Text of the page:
Cascadia Daily Dec. 28, 2017

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Whale-watching restrictions good for orcas

Lynda Mapes at the Seattle Times reports that 2011 restrictions on whale-watching trips (including requiring a distance of 200 yards) are helping reduce noise-associated impacts on orcas, but not negatively affecting tour businesses. Meanwhile, it’s whale-watching week on the Oregon coast, when some 20,000 gray whales are migrating from Alaska to Baja.

Inside Seattle’s homeless sweeps

The South Seattle Emerald reports on the city of Seattle’s sweeps of homeless encampments, and finds that often the city’s criteria for clearing a camp aren’t met and that residents’ belongings are confiscated or destroyed. “It’s really inhumane,” says one camp member, “especially on Christmas, to take everything from someone who’s already had everything taken. Kind of kick them while they’re down.”

Ruling party can’t have it both ways on Site C dam

Andrew Frank, writing for the Georgia Straight, criticizes British Columbia’s NDP for trying to claim it’s saddened by the construction of the Site C dam in the Peace River Valley while also going forward despite First Nations opposition. “They promise to stop inflicting that pain soon, but not just yet. They are “heavy-hearted” colonizers.”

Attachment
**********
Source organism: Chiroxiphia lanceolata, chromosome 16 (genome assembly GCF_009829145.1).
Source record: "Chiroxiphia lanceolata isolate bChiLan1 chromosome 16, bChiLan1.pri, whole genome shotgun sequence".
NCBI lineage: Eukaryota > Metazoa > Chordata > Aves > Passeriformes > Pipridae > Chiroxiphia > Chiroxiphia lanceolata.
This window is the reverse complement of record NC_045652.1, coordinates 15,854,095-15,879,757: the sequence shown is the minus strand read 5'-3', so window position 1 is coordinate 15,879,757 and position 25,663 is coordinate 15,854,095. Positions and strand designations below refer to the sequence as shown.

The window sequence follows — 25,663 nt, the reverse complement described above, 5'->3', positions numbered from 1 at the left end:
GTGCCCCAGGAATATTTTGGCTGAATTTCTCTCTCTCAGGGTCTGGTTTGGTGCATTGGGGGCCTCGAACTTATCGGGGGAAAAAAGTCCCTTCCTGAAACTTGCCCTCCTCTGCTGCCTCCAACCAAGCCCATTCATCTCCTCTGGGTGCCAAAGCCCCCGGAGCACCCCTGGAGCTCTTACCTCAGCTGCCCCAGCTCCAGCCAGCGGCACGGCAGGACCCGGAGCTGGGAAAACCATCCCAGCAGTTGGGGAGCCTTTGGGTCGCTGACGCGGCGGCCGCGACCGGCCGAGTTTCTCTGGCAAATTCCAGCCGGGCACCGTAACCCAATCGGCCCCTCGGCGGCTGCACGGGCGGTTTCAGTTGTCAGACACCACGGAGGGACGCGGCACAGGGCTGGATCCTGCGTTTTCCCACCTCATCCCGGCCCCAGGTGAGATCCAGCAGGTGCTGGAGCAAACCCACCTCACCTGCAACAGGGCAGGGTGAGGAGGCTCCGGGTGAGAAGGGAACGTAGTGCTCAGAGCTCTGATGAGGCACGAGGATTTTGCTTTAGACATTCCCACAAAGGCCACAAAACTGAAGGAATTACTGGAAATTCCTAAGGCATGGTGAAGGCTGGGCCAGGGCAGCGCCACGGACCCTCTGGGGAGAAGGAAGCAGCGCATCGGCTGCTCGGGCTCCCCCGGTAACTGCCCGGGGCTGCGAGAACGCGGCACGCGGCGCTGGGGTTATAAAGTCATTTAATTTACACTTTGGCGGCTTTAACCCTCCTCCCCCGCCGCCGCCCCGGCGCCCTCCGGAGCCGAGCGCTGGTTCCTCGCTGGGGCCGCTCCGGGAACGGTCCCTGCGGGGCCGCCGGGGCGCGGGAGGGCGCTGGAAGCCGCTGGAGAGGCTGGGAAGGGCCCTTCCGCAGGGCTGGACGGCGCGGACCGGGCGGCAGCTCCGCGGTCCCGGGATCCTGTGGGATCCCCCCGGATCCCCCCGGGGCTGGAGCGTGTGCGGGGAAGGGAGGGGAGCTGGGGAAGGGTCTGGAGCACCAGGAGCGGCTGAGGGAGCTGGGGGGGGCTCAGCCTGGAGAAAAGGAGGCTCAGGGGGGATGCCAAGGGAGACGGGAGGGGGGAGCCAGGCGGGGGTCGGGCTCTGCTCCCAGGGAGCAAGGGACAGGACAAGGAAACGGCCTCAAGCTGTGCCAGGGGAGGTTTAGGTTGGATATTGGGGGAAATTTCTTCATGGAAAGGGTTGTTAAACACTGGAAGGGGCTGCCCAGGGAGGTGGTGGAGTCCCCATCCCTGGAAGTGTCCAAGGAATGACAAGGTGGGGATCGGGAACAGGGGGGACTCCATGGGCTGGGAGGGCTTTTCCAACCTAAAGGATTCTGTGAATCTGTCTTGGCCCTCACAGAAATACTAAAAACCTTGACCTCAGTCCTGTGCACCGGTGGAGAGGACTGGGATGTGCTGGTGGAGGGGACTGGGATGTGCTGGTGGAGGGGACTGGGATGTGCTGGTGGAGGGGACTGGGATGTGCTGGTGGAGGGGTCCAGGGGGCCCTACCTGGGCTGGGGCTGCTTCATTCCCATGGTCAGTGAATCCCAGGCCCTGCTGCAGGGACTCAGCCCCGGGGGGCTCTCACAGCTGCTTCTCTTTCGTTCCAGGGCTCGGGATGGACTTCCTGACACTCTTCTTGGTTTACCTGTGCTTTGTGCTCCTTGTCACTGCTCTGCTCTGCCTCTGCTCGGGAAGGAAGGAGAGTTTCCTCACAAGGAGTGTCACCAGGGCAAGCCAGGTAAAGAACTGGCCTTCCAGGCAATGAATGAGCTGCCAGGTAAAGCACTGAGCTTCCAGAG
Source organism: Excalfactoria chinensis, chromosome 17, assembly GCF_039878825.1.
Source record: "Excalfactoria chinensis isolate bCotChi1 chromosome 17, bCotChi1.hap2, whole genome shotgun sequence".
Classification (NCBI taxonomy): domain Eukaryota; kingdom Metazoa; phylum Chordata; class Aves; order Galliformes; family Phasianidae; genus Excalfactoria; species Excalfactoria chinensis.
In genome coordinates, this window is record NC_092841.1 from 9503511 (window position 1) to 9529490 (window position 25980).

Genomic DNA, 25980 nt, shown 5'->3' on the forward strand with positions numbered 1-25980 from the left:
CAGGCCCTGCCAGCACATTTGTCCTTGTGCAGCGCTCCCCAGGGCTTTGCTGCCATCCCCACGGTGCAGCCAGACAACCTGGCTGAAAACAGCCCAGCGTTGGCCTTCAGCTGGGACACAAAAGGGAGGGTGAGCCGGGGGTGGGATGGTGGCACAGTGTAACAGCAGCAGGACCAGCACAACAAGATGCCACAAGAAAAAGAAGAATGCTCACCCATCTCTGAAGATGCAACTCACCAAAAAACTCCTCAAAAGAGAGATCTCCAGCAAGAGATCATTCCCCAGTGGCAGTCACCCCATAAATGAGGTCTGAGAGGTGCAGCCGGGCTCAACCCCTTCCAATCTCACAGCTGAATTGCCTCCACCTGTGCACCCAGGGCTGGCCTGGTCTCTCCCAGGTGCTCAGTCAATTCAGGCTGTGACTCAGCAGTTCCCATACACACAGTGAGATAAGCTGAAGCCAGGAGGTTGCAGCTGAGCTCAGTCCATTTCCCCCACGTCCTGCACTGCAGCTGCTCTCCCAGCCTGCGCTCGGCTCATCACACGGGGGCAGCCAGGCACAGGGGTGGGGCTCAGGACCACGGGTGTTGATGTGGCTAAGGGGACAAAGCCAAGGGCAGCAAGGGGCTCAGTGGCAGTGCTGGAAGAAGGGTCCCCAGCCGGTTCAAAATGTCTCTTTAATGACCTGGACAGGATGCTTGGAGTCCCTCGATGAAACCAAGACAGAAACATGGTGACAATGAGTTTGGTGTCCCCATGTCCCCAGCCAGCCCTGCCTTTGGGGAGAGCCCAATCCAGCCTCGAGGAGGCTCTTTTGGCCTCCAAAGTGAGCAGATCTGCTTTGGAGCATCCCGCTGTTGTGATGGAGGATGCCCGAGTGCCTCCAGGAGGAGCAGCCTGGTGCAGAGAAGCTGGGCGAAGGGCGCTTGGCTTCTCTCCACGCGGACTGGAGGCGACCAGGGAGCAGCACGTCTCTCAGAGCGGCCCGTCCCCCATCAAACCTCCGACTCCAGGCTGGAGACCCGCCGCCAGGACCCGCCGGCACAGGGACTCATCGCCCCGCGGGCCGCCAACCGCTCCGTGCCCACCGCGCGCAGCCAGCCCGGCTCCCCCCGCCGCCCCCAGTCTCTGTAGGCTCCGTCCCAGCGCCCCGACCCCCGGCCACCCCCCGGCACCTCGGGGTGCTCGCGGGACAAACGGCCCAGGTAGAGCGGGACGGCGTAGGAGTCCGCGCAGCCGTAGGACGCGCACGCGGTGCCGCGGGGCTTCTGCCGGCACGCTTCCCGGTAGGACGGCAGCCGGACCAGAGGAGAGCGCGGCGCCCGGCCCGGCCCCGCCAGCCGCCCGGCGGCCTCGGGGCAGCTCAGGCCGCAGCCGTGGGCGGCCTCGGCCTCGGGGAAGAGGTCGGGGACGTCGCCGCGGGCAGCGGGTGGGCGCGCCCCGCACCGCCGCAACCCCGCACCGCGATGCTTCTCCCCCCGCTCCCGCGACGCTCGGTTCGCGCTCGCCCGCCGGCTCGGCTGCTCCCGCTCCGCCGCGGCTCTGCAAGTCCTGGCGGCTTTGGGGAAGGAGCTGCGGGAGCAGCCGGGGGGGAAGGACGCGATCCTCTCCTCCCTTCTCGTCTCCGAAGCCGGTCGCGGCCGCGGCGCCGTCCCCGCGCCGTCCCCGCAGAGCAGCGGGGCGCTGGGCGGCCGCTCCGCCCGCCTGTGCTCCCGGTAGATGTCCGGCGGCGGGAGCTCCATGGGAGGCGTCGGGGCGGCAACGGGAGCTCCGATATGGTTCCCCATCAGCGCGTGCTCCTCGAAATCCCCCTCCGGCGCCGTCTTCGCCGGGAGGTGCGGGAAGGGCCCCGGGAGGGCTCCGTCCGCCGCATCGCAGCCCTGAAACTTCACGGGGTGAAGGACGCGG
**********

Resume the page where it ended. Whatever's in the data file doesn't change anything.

The biggest Douglas-fir

No tree is as emblematic of the Cascadia bioregion as the Douglas-fir. In a great short video, Oregon Public Broadcasting offers a history of some of the tallest Douglas-firs in the Cascades, including some trees that rivaled (and perhaps exceeded) the redwoods of Northern California.

Taxes and support for the arts in Oregon

One of the lesser-noticed impacts of the recent US tax bill is an increase in the standard deduction–which could mean a decrease in itemization and in the process an estimated 4 percent drop in charitable giving (or about $13 billion). Oregon Arts Watch editor Barry Johnson points out that now would be a very good time to donate to the arts, especially in Oregon, which ranks 26th in the US in government support for the arts.

An interview with theMystery.doc author Matthew McIntosh

There’s a lot of buzz lately about theMystery.doc, the second novel by Washington state author Matthew McIntosh, a 1600-page collage of photos, online conversations, and textual experimentation. The Seattle Review of Books scored a rare interview with McIntosh, who guards his privacy and doesn’t often do appearances.


That’s all for today from the upper left-hand corner of the continent.  –Andrew Engelson Photo credit: homeless camp by Wonderlane, CC BY-SA 2.0